14. Hi everyone, I am starting to plan my next symphony, for a standard orchestra. I am having trouble with knowing what difficulty to make the second violin parts. The 1st violins play semiquaver triplets, with 6 to a beat at 90MM (ish.) I have been told this is okay for 1st Violin, but should I give a part of this speed to the 2nd violin/viola? The other thing I thought of doing was dividing the sections, and having the other half play pizzicato on every quaver. Would doing this cause the strength and resonance of the strings to be lost under the winds?
  15. This is my first piece in italian style and generally my first concerto (I don't think it's succesful), I write mostly solo music. What do you think? What do I have to improve?
  16. Perendinare is a latin word that has no representation in Spanish. It means: "to leave something for the day after tomorrow".
  17. This is an original composition by me Christian "Cj" Rhen featuring flute, clarinet, trumpet, violin, cello, and piano. This will be performed at various events and professionally recorded by me for competitions and college apps. Tell me what you think. Instagram is @wind_player1
  18. This is my Soliloquy for Violin No. 31. Here is the link to my previous soliloquy for violin: https://www.youngcomposers.com/t35725/soliloquy-for-violin-no-30/
  19. I wrote a piece for accompanied violin. It is mostly melodic. Roberto Zini - Elegia Violinistica I hope it is interesting.
  20. I went over this piece once a teacher I had (on counterpoint) told me I should notate the different tempi for each instrument. What do you think? The world of polyrhythm-polytempi is wide. This is a canon in prolatio where every line is the same at different ratios.
  21. Hi! I am a 12-year old boy that likes to compose music. This is my first string quartet. It is written for two violins, viola, and a violoncello. I hope you will like it. Feel free to leave your opinions in the comments - every feedback means a lot to me.
  22. Very happy to share the recording of one of my recent pieces, "Your room at midnight" for solo violin. I hope you enjoy it and feel free to tell me your honest feedback guys. Your room at midnight (soundcloud) * I'll share the score if someone is interesting!
  23. Okay so here's my first kind of 'major' piece I've written for my degree. It'll be performed by a professional ensemble in May, and I'm sending off the score this week. The brief was to write a piece of maximum length 12 minutes, for an ensemble of maximum size flute/clarinet/perc/2 violins/viola/cello/bass. After a bit of agonizing over what on earth I would do, I did what usually works for me and just sat down and put some notes out to see what happened, and then went from there. The piece is kind of loosely following around a character as he explores a world. I haven't put too much more thought into the precise story than that, except that the first movement is introducing the character, and the second and third are two little adventures of his, with the third ending in his triumphant return. I kept a fairly light tone throughout, which seems to be a common thread for all my compositions. Some of my tutor's suggestions that I put in were expanding the first movement slightly, experimenting with string harmonics, and just some general score tidying. He liked the ending and I do too - his comment was that it sounded like something a composer might have written a hundred or so years ago, but in a good way. The piece is fairly tonal, almost to a fault at times, so mostly my concerns were with trying to keep it as fresh and interesting as I could, in my own ways. Mainly, that involves trying to vary up my chord progressions and harmonies. I had particular fun towards the end of the second movement where I literally was just putting in whatever I felt like in the strings. The title has no significance whatsoever, except that I wanted it to evoke something childlike and innocent. I originally had 'Tinky-Winky' instead of 'Timmy' but my tutor thought that was going too far, and it would seem like I was going for a jokey piece, which was not quite my intention. Recording is a slightly dodgy/quirky/stuttery Sibelius output but it's mostly okay.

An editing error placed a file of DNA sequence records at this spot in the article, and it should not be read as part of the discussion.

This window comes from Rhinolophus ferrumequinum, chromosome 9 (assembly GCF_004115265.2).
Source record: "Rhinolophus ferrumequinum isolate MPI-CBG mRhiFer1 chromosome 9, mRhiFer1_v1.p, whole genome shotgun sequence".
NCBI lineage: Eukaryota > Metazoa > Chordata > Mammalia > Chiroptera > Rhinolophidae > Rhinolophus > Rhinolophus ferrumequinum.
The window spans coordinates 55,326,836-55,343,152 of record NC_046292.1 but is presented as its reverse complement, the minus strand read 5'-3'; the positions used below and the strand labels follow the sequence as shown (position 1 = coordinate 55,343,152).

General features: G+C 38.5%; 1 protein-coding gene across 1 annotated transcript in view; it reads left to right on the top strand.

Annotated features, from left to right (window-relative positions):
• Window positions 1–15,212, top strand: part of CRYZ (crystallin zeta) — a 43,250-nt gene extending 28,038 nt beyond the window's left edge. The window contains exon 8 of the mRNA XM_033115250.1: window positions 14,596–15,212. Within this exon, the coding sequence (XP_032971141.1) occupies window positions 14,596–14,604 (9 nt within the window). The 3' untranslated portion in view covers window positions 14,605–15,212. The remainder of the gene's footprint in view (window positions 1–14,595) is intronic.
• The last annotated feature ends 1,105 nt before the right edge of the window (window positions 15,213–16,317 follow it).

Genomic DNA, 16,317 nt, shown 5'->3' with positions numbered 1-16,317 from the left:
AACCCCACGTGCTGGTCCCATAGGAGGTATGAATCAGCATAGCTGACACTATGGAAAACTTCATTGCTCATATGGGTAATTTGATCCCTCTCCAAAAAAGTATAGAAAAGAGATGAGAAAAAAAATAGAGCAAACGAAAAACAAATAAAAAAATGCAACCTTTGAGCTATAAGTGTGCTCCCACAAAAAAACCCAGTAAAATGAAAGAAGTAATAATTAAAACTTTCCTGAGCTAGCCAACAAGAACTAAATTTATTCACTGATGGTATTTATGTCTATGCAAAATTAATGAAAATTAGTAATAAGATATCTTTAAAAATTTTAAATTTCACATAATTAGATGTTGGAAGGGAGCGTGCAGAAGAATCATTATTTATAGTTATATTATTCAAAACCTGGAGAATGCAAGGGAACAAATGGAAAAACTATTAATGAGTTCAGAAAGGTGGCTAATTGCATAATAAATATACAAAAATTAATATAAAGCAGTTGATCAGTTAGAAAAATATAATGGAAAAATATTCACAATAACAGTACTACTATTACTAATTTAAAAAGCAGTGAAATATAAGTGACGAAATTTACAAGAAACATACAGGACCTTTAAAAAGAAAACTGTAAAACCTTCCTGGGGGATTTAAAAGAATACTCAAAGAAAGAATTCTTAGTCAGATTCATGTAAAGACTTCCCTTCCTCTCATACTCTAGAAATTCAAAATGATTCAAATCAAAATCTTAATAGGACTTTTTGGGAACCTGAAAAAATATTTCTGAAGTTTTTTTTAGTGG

24. Here is a violin duet that I have written.
  25. This is a work I've been looking at on and off for a few months now. It began its life as the opening few bars in my head for a week until I wrote them down. I decided that I wanted to try and write a very light-hearted and maybe (hopefully) occasionally humorous piece, while still keeping it interesting and musically varied. It's quite clearly very 'Candide'-inspired, but I tried to take it in my own direction as well. I'm also using this piece for another subject at uni, where I have to write an essay about some aspect of critical practice, and I'm talking about humour in music in general, and what my approach has been towards composing this piece. I'm happy to share the essay once I finish it in a week or two, if anyone would be interested in it! There are still a few notation issues to work out before I can submit it as part of this year's composition portfolio for my degree, such as the pedal lines, but now that the music is basically complete I wanted to share it with people anyway. I've also got a soundcloud link if people prefer that player - https://soundcloud.com/fotytoo/serious-music-for-violin-and-piano/s-Howou.